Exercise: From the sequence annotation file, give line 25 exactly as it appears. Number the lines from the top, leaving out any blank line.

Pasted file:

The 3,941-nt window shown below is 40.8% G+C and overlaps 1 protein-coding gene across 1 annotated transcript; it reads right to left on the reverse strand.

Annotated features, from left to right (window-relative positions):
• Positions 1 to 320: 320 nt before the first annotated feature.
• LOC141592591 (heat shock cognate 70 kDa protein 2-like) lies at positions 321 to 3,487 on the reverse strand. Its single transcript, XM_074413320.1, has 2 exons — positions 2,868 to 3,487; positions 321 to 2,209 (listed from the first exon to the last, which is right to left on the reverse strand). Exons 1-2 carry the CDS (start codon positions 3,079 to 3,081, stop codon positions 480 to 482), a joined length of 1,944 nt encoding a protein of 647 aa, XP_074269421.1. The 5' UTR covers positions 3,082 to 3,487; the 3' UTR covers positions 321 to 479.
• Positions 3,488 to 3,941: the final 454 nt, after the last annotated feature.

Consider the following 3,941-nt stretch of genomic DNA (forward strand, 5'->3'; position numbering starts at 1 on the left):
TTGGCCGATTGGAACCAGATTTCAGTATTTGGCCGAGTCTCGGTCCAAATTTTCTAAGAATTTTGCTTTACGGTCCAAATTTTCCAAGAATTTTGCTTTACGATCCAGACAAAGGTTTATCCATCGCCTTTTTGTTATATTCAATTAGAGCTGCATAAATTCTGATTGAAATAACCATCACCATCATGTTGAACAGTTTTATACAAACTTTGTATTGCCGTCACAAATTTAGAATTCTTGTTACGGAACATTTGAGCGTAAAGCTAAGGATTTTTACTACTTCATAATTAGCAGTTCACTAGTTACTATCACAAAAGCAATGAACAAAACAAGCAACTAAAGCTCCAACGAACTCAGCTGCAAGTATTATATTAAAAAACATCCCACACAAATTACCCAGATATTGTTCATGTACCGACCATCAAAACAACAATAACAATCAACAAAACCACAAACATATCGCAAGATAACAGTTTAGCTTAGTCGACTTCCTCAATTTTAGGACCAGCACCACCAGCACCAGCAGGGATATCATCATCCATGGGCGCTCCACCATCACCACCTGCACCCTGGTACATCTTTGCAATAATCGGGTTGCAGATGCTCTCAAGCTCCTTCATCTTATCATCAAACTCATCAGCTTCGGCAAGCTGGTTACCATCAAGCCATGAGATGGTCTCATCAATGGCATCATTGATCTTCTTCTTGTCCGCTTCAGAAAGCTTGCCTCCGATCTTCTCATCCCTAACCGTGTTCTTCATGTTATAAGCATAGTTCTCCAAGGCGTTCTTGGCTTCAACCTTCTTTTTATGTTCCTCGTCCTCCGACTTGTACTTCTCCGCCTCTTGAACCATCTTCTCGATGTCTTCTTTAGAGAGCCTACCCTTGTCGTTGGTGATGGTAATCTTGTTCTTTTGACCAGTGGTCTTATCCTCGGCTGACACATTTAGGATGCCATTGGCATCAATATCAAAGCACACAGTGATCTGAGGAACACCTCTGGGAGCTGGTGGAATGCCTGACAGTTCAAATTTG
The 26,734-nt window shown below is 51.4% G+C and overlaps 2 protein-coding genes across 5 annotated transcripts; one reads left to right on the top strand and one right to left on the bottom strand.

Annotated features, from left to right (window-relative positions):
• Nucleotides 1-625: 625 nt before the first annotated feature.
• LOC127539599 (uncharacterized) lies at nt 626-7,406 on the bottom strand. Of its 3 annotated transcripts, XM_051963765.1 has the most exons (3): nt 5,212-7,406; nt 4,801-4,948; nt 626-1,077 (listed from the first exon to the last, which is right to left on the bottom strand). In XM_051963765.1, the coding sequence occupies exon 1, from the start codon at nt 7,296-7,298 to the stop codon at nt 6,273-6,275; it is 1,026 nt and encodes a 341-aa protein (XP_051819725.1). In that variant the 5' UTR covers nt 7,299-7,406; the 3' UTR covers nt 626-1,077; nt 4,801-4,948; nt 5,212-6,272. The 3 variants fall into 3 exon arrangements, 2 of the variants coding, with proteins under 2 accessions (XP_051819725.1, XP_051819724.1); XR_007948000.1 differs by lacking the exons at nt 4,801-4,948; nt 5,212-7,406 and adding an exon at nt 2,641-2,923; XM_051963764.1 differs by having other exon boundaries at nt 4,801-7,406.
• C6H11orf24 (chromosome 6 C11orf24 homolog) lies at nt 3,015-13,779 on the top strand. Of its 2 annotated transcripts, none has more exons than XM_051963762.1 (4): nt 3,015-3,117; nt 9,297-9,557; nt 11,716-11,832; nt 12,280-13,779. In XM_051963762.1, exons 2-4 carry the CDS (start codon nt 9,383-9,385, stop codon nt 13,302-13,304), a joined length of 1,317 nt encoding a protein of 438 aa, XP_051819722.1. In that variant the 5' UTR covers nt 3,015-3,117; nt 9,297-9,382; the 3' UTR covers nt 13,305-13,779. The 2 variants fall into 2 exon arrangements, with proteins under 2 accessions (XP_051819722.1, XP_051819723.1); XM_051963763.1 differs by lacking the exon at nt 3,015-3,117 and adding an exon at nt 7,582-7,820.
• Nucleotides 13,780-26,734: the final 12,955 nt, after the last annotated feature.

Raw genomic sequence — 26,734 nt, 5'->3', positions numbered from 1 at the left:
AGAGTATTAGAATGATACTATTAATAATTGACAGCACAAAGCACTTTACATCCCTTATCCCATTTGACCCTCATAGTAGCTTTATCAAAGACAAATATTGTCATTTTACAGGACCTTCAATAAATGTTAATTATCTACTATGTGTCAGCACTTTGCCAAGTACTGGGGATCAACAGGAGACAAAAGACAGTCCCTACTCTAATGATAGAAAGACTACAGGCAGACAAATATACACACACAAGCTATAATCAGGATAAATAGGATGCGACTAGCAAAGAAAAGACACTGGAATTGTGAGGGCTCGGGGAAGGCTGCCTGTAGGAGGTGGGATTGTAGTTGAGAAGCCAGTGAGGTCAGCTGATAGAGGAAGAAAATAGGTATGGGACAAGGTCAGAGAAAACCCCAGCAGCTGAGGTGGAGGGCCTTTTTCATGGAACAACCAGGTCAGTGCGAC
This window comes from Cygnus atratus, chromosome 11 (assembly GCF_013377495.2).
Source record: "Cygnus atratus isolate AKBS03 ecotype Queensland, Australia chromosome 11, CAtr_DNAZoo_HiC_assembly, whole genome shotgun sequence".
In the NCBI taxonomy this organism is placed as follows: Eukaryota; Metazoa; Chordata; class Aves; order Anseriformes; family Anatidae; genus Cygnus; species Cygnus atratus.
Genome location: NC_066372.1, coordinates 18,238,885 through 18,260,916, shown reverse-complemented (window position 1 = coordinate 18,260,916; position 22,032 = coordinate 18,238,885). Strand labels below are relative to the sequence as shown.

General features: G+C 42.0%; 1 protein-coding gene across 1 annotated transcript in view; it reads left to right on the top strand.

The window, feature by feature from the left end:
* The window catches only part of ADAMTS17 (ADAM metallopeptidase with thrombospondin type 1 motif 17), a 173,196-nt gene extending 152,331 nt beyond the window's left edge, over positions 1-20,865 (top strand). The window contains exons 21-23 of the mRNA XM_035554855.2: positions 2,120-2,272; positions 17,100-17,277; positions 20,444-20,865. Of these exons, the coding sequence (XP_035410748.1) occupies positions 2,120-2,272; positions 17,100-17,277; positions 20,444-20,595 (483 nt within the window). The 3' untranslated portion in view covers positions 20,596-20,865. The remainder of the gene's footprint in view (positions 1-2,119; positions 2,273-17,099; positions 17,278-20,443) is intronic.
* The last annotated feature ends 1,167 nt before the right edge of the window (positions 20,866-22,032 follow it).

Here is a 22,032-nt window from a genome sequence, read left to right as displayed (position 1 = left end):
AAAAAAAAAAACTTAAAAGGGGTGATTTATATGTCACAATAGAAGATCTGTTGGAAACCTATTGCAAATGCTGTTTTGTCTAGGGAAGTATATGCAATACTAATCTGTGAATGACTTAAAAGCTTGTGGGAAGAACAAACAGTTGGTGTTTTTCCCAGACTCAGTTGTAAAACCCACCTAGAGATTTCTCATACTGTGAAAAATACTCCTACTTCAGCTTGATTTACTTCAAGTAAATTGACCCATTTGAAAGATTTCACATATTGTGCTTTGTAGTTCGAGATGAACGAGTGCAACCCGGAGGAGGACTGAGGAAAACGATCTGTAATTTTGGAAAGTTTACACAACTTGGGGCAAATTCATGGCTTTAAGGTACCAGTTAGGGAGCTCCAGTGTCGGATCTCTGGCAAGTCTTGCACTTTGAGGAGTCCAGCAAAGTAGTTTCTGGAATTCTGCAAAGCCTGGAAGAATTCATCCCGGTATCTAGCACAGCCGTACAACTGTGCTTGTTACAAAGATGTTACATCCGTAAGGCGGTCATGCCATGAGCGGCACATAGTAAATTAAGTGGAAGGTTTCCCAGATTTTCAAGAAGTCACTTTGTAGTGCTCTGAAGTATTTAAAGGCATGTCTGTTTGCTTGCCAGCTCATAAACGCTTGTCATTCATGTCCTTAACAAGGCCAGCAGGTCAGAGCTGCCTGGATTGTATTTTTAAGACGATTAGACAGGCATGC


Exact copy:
AAAAAAAAAAACTTAAAAGGGGTGATTTATATGTCACAATAGAAGATCTGTTGGAAACCTATTGCAAATGCTGTTTTGTCTAGGGAAGTATATGCAATACTAATCTGTGAATGACTTAAAAGCTTGTGGGAAGAACAAACAGTTGGTGTTTTTCCCAGACTCAGTTGTAAAACCCACCTAGAGATTTCTCATACTGTGAAAAATACTCCTACTTCAGCTTGATTTACTTCAAGTAAATTGACCCATTTGAAAGATTTCACATATTGTGCTTTGTAGTTCGAGATGAACGAGTGCAACCCGGAGGAGGACTGAGGAAAACGATCTGTAATTTTGGAAAGTTTACACAACTTGGGGCAAATTCATGGCTTTAAGGTACCAGTTAGGGAGCTCCAGTGTCGGATCTCTGGCAAGTCTTGCACTTTGAGGAGTCCAGCAAAGTAGTTTCTGGAATTCTGCAAAGCCTGGAAGAATTCATCCCGGTATCTAGCACAGCCGTACAACTGTGCTTGTTACAAAGATGTTACATCCGTAAGGCGGTCATGCCATGAGCGGCACATAGTAAATTAAGTGGAAGGTTTCCCAGATTTTCAAGAAGTCACTTTGTAGTGCTCTGAAGTATTTAAAGGCATGTCTGTTTGCTTGCCAGCTCATAAACGCTTGTCATTCATGTCCTTAACAAGGCCAGCAGGTCAGAGCTGCCTGGATTGTATTTTTAAGACGATTAGACAGGCATGC